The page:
Developing a broad roster of customers is key to avoiding bad debt that might pop up with concentration. A business operator can focus work on one or two primary customers, and spread their resources out to others. Kevin Standa, the Credit Manager at Scale Funding, suggests no more than a 25 percent concentration with one customer and states that a 60 percent concentration with one customer is high risk for bad debt.

Communicate With Your CustomersAvoid or reduce bad business debt by practicing these tips.

Everyone has heard the saying, “the squeaky wheel gets the grease.” It is true when it comes to avoiding or reducing bad business debt. When performing work, communicate to the customer, any issues that may affect billing and payment. When invoicing the customer, follow any directives or guidelines they require. Doing so helps get your invoice processed into the customer’s payables system and eliminates one potential delay in payment.

When the invoice due date arrives, but payment hasn’t, reach out to the customer. An email reminder of the open invoices and request for payment status can be a good start. If payments are still delayed a week after the due date, get on the phone and call. One of the harder, but necessary actions a business owner might take on late payments is to stop any current, ongoing work until late payments are received. Finally, if a customer is paying late, consider if you want them as a customer in the future. It’s better to move on to a new customer than stay too long with one who might cost your business money in the future.

Use Invoice Factoring to Fund Your Business

Invoice factoring with Scale Funding is an excellent way to avoid or reduce bad business debt, and improve the financial strength of your company. Companies factoring with Scale Funding have access to the credit desk, where they can check credit and payment histories on any new or existing customer. The credit analysts provide information from the credit bureaus, as well as data on payments to Scale Funding.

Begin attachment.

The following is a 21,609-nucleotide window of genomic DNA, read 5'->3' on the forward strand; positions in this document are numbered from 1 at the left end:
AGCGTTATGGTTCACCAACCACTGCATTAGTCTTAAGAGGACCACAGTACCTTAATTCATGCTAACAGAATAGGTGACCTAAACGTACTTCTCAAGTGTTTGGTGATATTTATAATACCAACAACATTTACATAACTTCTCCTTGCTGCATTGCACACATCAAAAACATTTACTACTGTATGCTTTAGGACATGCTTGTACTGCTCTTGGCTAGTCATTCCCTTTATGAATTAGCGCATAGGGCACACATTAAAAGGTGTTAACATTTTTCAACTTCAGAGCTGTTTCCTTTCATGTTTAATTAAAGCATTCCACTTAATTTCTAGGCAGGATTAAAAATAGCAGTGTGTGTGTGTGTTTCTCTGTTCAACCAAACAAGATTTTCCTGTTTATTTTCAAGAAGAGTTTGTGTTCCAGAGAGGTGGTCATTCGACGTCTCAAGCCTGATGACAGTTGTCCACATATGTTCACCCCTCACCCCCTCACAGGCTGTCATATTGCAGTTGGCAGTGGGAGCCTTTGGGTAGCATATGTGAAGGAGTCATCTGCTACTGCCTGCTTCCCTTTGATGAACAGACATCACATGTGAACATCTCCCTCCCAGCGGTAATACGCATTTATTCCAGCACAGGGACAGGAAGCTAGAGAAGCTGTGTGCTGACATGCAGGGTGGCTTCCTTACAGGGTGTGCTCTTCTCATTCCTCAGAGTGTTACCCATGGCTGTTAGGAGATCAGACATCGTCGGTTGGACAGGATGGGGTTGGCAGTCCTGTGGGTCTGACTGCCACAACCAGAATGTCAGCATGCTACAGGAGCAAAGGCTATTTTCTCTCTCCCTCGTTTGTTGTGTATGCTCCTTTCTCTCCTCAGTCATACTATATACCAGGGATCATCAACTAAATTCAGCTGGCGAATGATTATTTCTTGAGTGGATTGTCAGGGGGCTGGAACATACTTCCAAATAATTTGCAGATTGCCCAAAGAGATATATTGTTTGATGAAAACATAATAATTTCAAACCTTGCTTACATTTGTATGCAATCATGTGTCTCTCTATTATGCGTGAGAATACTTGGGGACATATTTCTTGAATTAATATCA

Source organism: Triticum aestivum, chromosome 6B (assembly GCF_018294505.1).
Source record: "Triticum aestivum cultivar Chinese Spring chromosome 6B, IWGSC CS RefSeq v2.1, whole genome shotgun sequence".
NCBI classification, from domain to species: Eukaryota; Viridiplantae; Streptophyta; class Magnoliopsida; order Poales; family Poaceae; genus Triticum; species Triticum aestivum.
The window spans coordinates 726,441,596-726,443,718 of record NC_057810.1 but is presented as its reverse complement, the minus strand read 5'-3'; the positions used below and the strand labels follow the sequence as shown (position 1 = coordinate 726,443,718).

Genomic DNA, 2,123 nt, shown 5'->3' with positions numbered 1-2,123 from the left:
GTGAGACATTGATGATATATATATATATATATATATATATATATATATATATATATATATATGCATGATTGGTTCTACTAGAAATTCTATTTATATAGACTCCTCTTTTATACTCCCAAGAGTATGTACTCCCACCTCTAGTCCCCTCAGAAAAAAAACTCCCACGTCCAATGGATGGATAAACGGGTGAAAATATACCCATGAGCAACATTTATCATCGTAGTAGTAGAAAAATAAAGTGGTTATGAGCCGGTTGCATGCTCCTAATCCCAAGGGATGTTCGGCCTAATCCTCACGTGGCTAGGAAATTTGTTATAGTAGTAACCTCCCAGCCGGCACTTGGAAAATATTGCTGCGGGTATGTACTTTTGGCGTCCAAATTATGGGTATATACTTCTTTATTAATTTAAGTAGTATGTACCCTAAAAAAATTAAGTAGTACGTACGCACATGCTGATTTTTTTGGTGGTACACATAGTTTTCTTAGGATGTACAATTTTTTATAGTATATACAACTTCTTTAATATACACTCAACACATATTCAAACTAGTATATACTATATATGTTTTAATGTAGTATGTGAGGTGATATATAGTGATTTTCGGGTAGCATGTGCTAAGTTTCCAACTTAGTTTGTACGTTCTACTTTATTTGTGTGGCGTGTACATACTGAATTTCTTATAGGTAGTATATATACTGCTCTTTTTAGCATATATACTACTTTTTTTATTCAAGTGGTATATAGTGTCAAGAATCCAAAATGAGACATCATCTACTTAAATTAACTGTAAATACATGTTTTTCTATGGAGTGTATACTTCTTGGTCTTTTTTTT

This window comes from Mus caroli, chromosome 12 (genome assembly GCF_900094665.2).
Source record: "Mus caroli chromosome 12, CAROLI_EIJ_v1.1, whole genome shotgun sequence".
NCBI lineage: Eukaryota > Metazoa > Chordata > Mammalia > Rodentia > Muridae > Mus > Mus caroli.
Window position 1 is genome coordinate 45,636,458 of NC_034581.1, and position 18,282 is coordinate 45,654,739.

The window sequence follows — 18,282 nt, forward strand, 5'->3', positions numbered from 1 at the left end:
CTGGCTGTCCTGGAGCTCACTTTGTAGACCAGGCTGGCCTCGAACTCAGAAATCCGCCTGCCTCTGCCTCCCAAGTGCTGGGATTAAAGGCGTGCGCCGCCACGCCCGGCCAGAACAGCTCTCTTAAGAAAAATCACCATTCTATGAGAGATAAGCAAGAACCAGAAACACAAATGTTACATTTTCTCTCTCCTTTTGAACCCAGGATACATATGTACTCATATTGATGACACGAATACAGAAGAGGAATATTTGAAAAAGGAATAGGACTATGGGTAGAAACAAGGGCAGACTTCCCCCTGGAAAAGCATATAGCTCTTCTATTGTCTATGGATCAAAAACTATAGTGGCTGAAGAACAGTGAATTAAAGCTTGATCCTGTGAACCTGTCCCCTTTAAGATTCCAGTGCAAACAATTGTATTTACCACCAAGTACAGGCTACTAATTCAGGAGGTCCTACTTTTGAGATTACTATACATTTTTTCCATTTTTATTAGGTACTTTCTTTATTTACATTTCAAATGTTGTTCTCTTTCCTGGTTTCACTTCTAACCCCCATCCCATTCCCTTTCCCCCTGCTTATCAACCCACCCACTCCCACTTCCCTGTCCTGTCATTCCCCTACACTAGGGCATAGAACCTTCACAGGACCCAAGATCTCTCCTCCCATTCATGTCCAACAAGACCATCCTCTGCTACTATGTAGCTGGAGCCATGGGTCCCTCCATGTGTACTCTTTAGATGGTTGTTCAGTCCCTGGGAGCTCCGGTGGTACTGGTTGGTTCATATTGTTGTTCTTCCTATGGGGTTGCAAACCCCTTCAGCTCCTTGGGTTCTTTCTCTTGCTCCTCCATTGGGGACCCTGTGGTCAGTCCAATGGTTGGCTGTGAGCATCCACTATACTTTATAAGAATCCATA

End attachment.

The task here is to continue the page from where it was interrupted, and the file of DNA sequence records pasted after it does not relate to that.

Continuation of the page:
Clients factoring with Scale Funding also have a dedicated accounts receivable specialist who is responsible for managing open invoices and making sure any overdue invoices are paid. The accounts receivable specialists have excellent working relationships with the payables departments at companies across the United States. These relationships help resolve any issues quickly and get invoices paid promptly.

In addition to avoiding or reducing bad business debt, factoring supplies steady cash flow for small and mid-size companies. Businesses use the cash from factoring to meet payroll, manage business expenses, or fund new growth. Consistent cash-flow from factoring eliminates the stress and worry of waiting for customer payments.

Contact Scale Funding today to learn more about our invoice factoring services. If you want to avoid or reduce bad business debt, fill out the form below or call 800-707-4845.